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Environmental News for a Healthier Planet and Life
Mississippi's Kemper County coal gasification plant, under construction in 2013, was supposed to capture and sequester carbon emissions. XTUV0010 / CC BY-SA 3.0

By Steve Horn

The huge bipartisan energy bill currently stalled in the Senate would fast-track exports of fracked gas, offer over a billion dollars in subsidies to "clean coal" efforts and make available hundreds of millions in tax dollars for a geoengineering pilot project.

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EcoWatch Daily Newsletter
Banners for the event hanging in Buckingham County Middle School gym by Friends of Buckingham, a community group that fought the Atlantic Coast Pipeline, leading to this victory. Katja Timm / VCU Capital News Service / CC BY-NC 2.0

A historic African American community in Virginia has dealt another blow to the embattled Atlantic Coast Pipeline.

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blueshot / iStock / Getty Images

Kidney stones are hard deposits that form in the kidneys. They are produced when minerals and salts, most commonly calcium oxalate, crystallize in the kidneys, creating hard, crystal-like stones. If you've ever had a kidney stone, we're sure you won't want to repeat the experience!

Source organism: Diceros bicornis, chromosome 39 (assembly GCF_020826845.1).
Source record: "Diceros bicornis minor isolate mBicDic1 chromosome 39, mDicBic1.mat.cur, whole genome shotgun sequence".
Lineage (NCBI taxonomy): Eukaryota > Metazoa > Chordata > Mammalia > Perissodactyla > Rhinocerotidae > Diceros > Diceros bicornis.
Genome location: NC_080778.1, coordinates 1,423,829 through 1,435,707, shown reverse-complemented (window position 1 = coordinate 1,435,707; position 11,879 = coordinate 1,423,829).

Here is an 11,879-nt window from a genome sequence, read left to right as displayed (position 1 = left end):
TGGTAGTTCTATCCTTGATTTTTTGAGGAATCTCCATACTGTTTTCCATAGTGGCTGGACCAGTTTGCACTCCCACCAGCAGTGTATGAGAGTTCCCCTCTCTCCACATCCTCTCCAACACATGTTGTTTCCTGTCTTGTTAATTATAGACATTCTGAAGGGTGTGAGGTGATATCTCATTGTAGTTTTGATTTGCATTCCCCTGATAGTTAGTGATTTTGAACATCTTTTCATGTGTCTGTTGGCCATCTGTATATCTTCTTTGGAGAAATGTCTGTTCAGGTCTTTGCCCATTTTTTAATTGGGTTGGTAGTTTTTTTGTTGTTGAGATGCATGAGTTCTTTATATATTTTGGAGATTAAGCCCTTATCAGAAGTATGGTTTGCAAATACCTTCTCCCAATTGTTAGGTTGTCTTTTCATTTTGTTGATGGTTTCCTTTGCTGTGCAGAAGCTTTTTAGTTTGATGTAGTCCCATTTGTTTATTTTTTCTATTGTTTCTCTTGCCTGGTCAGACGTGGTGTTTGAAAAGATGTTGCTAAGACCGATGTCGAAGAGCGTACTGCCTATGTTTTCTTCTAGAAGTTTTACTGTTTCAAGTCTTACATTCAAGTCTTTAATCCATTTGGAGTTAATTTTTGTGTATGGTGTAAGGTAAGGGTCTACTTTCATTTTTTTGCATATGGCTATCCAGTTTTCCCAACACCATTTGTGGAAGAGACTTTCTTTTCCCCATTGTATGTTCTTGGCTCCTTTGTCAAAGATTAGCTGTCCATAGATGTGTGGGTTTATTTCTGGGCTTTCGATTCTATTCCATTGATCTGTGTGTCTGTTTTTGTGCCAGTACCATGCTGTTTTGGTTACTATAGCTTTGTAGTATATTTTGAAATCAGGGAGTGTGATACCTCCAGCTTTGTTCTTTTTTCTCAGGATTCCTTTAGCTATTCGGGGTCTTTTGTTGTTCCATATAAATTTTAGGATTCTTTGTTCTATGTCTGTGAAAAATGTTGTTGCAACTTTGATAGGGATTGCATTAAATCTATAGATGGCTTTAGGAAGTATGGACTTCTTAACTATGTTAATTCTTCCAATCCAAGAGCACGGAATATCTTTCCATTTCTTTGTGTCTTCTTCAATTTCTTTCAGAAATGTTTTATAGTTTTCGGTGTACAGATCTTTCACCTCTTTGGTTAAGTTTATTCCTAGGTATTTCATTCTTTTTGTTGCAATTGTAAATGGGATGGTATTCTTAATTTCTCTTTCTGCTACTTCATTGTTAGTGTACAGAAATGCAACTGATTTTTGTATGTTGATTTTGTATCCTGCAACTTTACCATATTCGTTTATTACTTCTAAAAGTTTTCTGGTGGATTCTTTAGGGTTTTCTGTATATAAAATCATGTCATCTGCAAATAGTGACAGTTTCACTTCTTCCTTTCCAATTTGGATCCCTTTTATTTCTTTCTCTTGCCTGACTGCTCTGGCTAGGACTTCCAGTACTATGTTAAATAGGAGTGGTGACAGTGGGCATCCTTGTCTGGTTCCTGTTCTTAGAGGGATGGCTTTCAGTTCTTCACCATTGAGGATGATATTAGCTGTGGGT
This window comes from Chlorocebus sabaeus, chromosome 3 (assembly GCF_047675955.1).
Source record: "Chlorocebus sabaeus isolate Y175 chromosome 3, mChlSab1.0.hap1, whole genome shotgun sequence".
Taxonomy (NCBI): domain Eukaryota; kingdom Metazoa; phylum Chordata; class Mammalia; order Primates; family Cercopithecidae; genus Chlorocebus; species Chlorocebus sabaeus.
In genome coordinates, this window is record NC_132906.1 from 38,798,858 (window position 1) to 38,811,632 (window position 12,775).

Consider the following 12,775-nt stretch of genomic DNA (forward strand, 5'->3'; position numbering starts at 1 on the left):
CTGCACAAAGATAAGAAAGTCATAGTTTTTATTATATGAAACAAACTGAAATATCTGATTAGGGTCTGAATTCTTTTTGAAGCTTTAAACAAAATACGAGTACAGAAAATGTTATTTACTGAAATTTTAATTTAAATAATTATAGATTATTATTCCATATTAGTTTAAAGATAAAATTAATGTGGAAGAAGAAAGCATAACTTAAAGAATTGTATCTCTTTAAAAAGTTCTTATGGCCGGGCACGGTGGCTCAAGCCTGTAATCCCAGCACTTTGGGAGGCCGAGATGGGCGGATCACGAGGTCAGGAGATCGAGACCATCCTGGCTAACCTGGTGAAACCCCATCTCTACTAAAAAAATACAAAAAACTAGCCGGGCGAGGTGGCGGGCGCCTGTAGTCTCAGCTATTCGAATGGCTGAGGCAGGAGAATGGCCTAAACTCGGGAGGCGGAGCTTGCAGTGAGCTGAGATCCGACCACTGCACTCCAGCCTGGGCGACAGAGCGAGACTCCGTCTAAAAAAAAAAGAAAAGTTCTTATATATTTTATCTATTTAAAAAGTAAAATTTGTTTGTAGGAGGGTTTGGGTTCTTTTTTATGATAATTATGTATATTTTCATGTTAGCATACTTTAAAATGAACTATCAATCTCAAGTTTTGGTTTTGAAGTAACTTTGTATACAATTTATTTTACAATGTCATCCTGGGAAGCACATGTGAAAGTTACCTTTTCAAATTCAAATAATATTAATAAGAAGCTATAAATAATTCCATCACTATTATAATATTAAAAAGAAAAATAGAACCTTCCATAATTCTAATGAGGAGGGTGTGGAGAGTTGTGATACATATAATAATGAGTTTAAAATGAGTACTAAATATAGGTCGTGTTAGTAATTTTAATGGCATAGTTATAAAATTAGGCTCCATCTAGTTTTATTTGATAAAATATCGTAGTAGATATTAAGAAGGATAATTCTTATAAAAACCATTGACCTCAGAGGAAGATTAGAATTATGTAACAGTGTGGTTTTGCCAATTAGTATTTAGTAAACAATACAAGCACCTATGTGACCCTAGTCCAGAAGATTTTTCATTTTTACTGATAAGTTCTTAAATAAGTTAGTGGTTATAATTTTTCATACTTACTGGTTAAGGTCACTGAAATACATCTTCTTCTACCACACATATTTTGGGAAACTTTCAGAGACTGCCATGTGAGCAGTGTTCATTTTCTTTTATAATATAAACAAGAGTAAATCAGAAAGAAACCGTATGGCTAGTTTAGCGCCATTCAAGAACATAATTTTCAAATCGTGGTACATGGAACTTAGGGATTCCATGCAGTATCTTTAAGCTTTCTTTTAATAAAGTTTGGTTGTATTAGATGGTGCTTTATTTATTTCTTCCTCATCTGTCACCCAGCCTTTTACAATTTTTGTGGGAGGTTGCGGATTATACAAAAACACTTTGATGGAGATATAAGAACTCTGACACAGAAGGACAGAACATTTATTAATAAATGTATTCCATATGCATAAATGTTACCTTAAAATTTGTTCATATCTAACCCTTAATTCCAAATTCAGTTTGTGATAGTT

Ideally, you never want to have to go through this painful process. Fortunately, several steps and natural treatments can be used to reduce the chances of suffering them. In this article we'll examine how these annoying solidifications originate and how to treat them effectively and quickly with natural remedies.

Read More Show Less
Activists gather in John Marshall Park for the Global Climate Strike protests on September 20, 2019 in Washington, DC. Samuel Corum / Getty Images

By Alexandra Villarreal

As West coast wildfires color the skies dystopian red and orange and an aggressive hurricane season batters the U.S. Gulf coast, college students are demanding their schools take bold action to address the climate crisis.

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DNC Chairman Tom Perez speaks prior to the start of the second night of the first Democratic presidential debate June 27 in Miami.

Drew Angerer / Getty Images

The Democratic National Committee (DNC) will not let 2020 primary candidates share the stage in a debate devoted to the climate crisis, the party voted Saturday during its summer meeting in San Francisco.

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Flooding at Duke Energy's H.F. Lee Energy Complex in Goldsboro, North Carolina on Oct. 10, 2016 after Hurricane Maria. Travis Graves, Lower Neuse Riverkeeper

By Emilie Karrick Surrusco

The toxic mess left behind from burning coal is a growing, nationwide problem. But we're seeing that state governments can be convinced to do the right thing and clean it up. Recently, North Carolina joined its neighboring state to become a trendsetter in the proper disposal of coal ash waste.